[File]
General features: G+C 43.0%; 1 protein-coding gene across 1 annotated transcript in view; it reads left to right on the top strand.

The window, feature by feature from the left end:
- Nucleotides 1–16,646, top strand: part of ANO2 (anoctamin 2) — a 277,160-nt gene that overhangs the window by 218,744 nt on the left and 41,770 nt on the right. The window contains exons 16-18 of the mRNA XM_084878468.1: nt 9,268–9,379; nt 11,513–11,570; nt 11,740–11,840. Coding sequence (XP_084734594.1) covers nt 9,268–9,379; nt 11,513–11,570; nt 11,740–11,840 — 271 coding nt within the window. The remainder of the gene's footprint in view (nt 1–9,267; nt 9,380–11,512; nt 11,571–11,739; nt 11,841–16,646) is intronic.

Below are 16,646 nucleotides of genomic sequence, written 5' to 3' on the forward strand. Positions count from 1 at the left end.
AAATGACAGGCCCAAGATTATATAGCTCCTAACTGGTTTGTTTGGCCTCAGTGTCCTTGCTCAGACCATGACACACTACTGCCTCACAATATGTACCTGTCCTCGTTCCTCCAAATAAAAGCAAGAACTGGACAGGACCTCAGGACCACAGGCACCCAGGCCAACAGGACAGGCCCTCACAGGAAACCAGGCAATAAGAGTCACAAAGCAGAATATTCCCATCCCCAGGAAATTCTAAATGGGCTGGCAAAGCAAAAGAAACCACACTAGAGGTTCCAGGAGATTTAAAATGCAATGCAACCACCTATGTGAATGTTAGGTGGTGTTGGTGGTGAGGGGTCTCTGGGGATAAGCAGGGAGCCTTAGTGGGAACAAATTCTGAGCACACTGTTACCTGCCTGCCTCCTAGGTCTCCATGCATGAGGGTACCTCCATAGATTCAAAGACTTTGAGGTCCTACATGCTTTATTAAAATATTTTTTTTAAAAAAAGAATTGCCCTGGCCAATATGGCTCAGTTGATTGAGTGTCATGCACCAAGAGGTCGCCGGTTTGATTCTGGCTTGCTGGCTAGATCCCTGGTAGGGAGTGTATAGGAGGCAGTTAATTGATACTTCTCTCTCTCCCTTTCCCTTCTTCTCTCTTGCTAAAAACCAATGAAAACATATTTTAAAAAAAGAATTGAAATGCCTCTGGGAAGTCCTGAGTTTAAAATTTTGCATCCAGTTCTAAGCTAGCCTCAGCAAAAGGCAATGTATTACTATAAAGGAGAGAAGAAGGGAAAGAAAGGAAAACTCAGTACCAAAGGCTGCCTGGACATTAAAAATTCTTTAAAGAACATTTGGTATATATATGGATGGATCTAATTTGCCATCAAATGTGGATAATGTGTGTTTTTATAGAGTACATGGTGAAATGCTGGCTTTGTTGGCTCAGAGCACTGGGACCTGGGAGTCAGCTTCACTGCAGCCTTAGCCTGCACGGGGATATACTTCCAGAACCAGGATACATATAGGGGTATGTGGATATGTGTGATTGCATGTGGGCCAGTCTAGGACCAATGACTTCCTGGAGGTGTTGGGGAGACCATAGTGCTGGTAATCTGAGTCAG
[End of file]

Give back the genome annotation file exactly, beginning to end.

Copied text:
General features: G+C 43.0%; 1 protein-coding gene across 1 annotated transcript in view; it reads left to right on the top strand.

The window, feature by feature from the left end:
- Nucleotides 1–16,646, top strand: part of ANO2 (anoctamin 2) — a 277,160-nt gene that overhangs the window by 218,744 nt on the left and 41,770 nt on the right. The window contains exons 16-18 of the mRNA XM_084878468.1: nt 9,268–9,379; nt 11,513–11,570; nt 11,740–11,840. Coding sequence (XP_084734594.1) covers nt 9,268–9,379; nt 11,513–11,570; nt 11,740–11,840 — 271 coding nt within the window. The remainder of the gene's footprint in view (nt 1–9,267; nt 9,380–11,512; nt 11,571–11,739; nt 11,841–16,646) is intronic.

Below are 16,646 nucleotides of genomic sequence, written 5' to 3' on the forward strand. Positions count from 1 at the left end.
AAATGACAGGCCCAAGATTATATAGCTCCTAACTGGTTTGTTTGGCCTCAGTGTCCTTGCTCAGACCATGACACACTACTGCCTCACAATATGTACCTGTCCTCGTTCCTCCAAATAAAAGCAAGAACTGGACAGGACCTCAGGACCACAGGCACCCAGGCCAACAGGACAGGCCCTCACAGGAAACCAGGCAATAAGAGTCACAAAGCAGAATATTCCCATCCCCAGGAAATTCTAAATGGGCTGGCAAAGCAAAAGAAACCACACTAGAGGTTCCAGGAGATTTAAAATGCAATGCAACCACCTATGTGAATGTTAGGTGGTGTTGGTGGTGAGGGGTCTCTGGGGATAAGCAGGGAGCCTTAGTGGGAACAAATTCTGAGCACACTGTTACCTGCCTGCCTCCTAGGTCTCCATGCATGAGGGTACCTCCATAGATTCAAAGACTTTGAGGTCCTACATGCTTTATTAAAATATTTTTTTTAAAAAAAGAATTGCCCTGGCCAATATGGCTCAGTTGATTGAGTGTCATGCACCAAGAGGTCGCCGGTTTGATTCTGGCTTGCTGGCTAGATCCCTGGTAGGGAGTGTATAGGAGGCAGTTAATTGATACTTCTCTCTCTCCCTTTCCCTTCTTCTCTCTTGCTAAAAACCAATGAAAACATATTTTAAAAAAAGAATTGAAATGCCTCTGGGAAGTCCTGAGTTTAAAATTTTGCATCCAGTTCTAAGCTAGCCTCAGCAAAAGGCAATGTATTACTATAAAGGAGAGAAGAAGGGAAAGAAAGGAAAACTCAGTACCAAAGGCTGCCTGGACATTAAAAATTCTTTAAAGAACATTTGGTATATATATGGATGGATCTAATTTGCCATCAAATGTGGATAATGTGTGTTTTTATAGAGTACATGGTGAAATGCTGGCTTTGTTGGCTCAGAGCACTGGGACCTGGGAGTCAGCTTCACTGCAGCCTTAGCCTGCACGGGGATATACTTCCAGAACCAGGATACATATAGGGGTATGTGGATATGTGTGATTGCATGTGGGCCAGTCTAGGACCAATGACTTCCTGGAGGTGTTGGGGAGACCATAGTGCTGGTAATCTGAGTCAG